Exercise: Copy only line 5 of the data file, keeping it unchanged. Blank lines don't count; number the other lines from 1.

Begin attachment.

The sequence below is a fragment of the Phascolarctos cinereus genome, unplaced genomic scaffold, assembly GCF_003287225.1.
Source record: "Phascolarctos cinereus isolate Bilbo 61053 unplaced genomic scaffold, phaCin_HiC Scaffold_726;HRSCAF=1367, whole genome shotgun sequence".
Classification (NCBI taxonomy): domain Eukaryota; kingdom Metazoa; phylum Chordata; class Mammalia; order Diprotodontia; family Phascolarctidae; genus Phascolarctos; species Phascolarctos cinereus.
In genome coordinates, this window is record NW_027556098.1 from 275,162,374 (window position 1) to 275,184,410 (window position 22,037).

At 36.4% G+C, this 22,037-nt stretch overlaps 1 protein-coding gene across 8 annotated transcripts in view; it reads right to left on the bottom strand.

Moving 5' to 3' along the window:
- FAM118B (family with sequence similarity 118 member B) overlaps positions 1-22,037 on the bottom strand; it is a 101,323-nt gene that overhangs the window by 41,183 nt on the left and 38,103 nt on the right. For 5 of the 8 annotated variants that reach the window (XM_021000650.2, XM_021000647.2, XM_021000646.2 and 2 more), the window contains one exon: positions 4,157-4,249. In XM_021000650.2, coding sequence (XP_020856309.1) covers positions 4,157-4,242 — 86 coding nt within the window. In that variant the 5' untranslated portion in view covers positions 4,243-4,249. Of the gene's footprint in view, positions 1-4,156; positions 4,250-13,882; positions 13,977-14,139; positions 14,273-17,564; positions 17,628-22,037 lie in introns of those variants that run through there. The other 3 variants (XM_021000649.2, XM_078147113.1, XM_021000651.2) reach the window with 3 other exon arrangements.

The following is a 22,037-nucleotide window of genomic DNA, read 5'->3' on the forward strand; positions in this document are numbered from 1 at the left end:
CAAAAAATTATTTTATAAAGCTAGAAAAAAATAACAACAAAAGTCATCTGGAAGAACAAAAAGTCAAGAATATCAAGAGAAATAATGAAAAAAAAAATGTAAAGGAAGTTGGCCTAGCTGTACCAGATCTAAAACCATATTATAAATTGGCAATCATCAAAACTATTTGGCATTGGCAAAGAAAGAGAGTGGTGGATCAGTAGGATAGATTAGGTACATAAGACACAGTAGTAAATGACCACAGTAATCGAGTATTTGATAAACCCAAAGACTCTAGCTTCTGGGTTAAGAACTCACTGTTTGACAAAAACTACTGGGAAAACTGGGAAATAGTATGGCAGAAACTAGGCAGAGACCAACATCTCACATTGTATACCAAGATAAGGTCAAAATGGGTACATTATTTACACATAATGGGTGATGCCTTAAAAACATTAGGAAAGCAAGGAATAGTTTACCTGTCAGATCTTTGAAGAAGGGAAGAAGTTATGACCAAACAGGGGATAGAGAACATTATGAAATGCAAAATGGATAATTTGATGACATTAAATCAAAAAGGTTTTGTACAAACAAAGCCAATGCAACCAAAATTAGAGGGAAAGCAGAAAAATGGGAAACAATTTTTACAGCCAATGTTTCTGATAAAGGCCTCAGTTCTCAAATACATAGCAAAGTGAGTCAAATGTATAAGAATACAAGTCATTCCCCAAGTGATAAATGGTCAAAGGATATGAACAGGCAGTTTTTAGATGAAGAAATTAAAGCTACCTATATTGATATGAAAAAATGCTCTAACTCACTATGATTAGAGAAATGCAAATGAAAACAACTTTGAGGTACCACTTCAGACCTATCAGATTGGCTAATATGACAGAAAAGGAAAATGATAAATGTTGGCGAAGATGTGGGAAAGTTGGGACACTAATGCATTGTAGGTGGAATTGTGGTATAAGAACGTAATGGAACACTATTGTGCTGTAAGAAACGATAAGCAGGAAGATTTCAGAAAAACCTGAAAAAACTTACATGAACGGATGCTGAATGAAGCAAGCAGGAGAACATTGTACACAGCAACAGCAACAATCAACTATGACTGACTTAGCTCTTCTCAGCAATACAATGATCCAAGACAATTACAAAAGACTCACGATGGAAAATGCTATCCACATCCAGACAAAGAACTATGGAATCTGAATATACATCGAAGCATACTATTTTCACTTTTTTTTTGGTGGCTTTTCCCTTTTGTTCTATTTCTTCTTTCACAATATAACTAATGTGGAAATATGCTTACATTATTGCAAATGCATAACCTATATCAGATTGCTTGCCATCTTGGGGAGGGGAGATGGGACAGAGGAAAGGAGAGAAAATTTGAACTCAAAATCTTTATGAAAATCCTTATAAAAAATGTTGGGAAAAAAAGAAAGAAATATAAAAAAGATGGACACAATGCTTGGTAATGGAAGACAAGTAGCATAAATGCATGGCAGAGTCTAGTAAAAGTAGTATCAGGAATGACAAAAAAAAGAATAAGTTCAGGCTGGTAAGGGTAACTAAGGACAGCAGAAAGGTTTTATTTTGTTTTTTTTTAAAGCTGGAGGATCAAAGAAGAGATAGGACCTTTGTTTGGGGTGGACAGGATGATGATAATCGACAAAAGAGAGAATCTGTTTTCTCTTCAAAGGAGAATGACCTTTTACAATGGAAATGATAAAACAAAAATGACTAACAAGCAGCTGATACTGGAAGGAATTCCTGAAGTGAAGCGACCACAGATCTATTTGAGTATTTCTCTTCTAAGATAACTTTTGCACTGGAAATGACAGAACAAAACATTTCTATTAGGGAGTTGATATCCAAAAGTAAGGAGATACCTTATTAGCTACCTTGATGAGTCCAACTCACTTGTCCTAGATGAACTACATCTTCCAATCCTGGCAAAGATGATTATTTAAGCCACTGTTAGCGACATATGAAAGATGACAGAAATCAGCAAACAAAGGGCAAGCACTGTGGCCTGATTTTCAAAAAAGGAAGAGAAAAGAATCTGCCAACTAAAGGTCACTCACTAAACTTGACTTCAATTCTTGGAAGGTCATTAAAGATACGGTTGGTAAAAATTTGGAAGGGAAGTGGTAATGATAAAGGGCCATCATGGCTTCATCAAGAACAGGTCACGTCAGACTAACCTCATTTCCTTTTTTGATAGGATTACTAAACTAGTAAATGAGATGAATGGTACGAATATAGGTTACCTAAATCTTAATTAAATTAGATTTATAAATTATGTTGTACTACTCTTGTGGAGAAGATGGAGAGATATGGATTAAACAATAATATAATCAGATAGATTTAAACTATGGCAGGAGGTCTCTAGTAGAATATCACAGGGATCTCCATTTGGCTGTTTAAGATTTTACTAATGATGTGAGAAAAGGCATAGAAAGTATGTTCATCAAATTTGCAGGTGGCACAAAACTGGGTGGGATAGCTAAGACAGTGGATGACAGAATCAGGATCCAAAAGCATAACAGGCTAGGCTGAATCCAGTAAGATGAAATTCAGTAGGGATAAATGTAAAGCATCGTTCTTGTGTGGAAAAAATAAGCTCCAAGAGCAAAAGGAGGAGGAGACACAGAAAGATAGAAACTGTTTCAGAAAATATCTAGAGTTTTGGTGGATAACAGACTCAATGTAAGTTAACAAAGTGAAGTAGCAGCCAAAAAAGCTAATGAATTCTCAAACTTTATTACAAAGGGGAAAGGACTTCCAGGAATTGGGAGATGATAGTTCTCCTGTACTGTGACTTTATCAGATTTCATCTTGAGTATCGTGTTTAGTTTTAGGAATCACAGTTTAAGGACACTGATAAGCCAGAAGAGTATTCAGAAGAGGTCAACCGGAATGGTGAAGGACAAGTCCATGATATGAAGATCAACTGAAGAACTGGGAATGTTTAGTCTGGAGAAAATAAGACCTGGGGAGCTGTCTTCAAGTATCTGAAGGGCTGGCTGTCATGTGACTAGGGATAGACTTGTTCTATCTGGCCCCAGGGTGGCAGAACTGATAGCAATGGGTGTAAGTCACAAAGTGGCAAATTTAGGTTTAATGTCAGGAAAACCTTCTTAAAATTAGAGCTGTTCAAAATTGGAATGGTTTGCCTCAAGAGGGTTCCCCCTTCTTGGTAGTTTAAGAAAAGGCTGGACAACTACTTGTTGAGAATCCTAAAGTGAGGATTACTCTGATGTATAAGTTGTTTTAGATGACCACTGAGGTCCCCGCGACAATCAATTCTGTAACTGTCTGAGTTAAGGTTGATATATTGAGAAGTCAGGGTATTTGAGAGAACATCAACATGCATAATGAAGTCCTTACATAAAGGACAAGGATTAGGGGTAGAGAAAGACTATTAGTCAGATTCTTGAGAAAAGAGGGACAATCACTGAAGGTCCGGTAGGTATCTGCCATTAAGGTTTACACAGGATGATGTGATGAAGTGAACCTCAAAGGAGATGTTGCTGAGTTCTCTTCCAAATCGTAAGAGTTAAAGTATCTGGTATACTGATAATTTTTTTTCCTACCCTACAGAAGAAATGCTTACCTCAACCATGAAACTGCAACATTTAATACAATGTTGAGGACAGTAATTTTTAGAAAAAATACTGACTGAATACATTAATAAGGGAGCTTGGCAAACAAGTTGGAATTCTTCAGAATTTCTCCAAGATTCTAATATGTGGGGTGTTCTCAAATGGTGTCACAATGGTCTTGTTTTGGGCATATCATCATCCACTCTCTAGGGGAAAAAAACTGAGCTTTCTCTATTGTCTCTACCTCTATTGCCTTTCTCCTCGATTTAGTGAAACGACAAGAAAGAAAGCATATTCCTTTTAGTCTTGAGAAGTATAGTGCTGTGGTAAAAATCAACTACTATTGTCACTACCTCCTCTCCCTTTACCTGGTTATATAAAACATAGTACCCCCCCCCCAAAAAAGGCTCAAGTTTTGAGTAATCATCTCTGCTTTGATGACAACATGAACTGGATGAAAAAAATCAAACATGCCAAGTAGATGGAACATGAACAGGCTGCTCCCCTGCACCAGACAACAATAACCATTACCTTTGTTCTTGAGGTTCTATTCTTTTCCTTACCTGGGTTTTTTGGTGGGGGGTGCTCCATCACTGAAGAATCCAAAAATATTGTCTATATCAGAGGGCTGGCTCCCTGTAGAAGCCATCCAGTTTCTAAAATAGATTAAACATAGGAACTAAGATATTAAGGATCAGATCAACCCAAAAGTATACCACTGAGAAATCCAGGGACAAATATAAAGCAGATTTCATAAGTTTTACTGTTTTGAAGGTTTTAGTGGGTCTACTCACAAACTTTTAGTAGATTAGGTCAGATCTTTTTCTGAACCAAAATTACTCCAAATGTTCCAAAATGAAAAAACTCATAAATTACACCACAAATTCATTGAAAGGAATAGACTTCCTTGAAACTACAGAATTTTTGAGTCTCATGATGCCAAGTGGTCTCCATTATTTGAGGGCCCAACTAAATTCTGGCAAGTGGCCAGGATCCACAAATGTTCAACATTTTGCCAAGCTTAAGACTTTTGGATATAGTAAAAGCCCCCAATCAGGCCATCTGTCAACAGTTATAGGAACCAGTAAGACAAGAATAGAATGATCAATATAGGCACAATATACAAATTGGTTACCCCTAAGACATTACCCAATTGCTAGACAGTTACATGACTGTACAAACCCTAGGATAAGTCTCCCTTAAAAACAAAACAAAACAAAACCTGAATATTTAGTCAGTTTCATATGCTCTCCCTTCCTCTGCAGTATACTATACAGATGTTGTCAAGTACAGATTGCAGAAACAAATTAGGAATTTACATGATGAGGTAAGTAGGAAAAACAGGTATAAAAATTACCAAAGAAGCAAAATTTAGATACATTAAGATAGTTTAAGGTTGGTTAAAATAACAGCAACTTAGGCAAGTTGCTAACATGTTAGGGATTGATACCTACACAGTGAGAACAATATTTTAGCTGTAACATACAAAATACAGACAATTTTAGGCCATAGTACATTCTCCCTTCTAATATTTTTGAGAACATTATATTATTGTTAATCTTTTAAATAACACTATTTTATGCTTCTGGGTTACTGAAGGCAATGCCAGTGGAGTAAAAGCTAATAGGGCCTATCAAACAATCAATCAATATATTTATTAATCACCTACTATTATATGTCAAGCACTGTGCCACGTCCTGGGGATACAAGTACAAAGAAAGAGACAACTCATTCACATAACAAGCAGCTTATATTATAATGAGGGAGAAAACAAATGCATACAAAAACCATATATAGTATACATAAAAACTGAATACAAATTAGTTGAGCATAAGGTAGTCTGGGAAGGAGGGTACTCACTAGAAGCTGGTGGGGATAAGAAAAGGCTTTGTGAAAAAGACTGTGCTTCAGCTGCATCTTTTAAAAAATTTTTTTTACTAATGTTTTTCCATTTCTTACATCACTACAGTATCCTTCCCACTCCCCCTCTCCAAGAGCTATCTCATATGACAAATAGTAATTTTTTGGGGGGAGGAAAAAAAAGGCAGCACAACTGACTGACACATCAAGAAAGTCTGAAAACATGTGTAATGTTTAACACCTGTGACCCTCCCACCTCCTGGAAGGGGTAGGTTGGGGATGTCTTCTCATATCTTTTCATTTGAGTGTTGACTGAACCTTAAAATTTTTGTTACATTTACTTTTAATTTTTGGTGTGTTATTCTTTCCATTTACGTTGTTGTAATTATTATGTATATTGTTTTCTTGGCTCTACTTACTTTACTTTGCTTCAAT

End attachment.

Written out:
At 36.4% G+C, this 22,037-nt stretch overlaps 1 protein-coding gene across 8 annotated transcripts in view; it reads right to left on the bottom strand.